Aunt Jane

Four years after being seized from the ol’ country, Charlotte heard reports  that another woman was forcibly trafficked to Louisiana from Virginia, her name was Jane Lee. The culture and customs of each state varied and Aunt Charlotte noted how much Louisiana differed from Virginia when it came to many things namely religion. ‘Merican Religion as she called it was a stark contrast to the ‘beads and crosses’ of the Catholic dominated sugar estates of Louisiana. At the time of aunt Jane’s arrival Charlotte was home sick, after meeting her she was ecstatic to learn that aunt Jane brought with her that ol’ religion.

One of the differences that caused much consternation the fact that Louisiana ‘whites’ were known for ‘desecrating the Shabbat.’ This meant they bought and sold on the day of rest and  forced their slaves to work when others were resting.

When asked. “Did any of the black people on his place believe in the teachings of their master?”

Aunt Charlotte replied,

“No, my child; none of us listened to him about singing and praying. I tell you we used to have some good times together praying and singing. He did not want us to pray, but we would have our little prayer-meeting anyhow. Sometimes when we met to hold our meetings we would put a big wash-tub full of water in the middle of the floor to catch the sound of our voices when we sung. When we all sung we would march around and shake each other’s hands, and we would sing easy and low, so marster could not hear us. O, how happy I used to be in those meetings, although I was a slave! I thank the Lord Aunt Jane Lee lived by me. She helped me to make my peace with the Lord.”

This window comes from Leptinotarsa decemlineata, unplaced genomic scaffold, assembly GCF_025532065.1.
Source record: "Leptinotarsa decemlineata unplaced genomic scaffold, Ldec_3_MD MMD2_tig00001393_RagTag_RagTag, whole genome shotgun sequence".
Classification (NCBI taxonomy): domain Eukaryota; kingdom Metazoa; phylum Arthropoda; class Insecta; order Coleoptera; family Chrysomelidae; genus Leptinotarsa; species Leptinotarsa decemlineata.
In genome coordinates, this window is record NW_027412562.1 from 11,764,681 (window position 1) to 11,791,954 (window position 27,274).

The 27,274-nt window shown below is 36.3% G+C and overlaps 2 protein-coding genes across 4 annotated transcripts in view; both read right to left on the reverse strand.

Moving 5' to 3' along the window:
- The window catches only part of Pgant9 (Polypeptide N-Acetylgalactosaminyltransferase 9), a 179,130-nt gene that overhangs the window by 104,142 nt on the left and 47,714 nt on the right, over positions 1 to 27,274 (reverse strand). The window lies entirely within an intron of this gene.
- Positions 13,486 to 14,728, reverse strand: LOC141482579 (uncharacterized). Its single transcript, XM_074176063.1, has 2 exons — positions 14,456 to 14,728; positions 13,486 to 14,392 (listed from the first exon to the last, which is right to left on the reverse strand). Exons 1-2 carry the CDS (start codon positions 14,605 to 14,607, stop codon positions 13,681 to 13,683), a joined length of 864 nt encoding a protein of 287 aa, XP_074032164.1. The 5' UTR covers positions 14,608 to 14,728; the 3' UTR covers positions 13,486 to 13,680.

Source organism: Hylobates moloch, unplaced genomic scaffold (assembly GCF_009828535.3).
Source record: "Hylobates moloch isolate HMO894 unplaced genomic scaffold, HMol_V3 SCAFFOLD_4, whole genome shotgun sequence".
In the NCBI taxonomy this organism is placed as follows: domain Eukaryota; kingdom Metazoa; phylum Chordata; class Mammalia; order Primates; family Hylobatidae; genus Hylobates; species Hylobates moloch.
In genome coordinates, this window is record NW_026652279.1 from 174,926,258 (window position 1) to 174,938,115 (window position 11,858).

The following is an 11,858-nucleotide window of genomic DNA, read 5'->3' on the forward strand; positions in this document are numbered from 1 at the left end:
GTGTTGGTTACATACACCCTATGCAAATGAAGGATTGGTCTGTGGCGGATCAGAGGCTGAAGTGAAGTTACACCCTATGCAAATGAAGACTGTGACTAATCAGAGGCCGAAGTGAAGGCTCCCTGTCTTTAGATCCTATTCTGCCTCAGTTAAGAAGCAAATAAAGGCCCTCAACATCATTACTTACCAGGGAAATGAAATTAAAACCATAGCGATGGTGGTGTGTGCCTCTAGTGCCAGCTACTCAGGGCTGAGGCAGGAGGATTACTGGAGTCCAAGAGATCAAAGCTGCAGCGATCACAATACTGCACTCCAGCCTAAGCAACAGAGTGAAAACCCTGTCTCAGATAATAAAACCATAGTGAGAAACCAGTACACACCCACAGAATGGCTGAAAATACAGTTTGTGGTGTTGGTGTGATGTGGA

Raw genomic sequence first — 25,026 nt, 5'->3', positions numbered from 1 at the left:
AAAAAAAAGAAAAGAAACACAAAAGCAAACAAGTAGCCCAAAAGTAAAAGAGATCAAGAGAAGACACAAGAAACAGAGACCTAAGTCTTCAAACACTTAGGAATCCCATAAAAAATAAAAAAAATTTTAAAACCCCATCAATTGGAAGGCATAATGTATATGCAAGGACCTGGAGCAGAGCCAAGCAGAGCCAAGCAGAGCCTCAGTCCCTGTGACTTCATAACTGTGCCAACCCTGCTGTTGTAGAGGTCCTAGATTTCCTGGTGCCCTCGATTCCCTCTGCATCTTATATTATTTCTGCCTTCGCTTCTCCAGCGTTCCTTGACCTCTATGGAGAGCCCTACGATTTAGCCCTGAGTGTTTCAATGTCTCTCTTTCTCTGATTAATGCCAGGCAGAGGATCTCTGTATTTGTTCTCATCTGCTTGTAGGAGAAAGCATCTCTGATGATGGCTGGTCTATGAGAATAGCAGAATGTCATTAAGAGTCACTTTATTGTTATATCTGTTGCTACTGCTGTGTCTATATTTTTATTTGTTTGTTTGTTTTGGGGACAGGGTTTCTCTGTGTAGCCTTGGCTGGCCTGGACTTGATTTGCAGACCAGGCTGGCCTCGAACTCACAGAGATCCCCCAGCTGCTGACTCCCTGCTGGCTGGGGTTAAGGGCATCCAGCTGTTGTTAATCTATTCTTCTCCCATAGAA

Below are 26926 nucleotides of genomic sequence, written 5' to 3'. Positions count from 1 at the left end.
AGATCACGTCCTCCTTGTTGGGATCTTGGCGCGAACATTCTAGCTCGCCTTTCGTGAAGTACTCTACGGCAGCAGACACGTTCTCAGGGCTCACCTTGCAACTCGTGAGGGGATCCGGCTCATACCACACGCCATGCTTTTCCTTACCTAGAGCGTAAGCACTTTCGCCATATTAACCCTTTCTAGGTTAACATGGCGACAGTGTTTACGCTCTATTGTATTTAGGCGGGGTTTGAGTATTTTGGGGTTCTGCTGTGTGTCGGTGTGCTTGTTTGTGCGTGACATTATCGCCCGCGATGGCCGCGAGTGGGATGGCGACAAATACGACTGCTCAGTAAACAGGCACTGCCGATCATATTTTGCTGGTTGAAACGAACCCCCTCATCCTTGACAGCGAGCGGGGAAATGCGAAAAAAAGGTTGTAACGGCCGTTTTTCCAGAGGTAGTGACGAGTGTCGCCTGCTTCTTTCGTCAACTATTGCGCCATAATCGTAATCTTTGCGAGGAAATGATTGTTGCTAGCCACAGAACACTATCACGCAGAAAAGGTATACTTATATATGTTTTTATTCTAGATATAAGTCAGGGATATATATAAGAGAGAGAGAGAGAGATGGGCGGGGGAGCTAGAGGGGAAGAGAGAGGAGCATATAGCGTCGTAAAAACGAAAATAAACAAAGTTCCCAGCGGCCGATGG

The story goes on to highlight the experiences of other men and women during slavery in that section of Louisiana. One man in particular reportedly was severely whipped, over 900 times for the mere mention of freedom. Other issues such as high infant mortality rates touched on the morbid reality of mothers rejoicing over the death of their child. Roger’s masterfully captures the mood of the story and the storyteller, giving the reader the feeling of being present for a conversation that took place 138 years ago.

The shady areas within their slave experience begin to take shape, presenting the reader with details of enslaved men and women who would rather live ‘off the grid’ in the woods with snakes, insects, and ferocious animals than endure the daily abuse of their masters.  There are so many gripping and insightful first-hand accounts in the House of Bondage by Octavia V. Rogers, it is advisable that anyone and everyone read and be acquainted with this history.

The book is available for print and for free. Take the time to read  and share, we would love to hear your thoughts as well.

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About Author
Emunah Y’srael is an expert in DIY Soul Improvement with over 20 years actively dedicated to her own soul journey. She is the creator of the a myriad of self-improvement projects. Emunah has authored to date four books, all available on amazon.

For question or comments on the contents of this article feel free to reach out:  @emunah_ysrael or soulonomics@gmail.com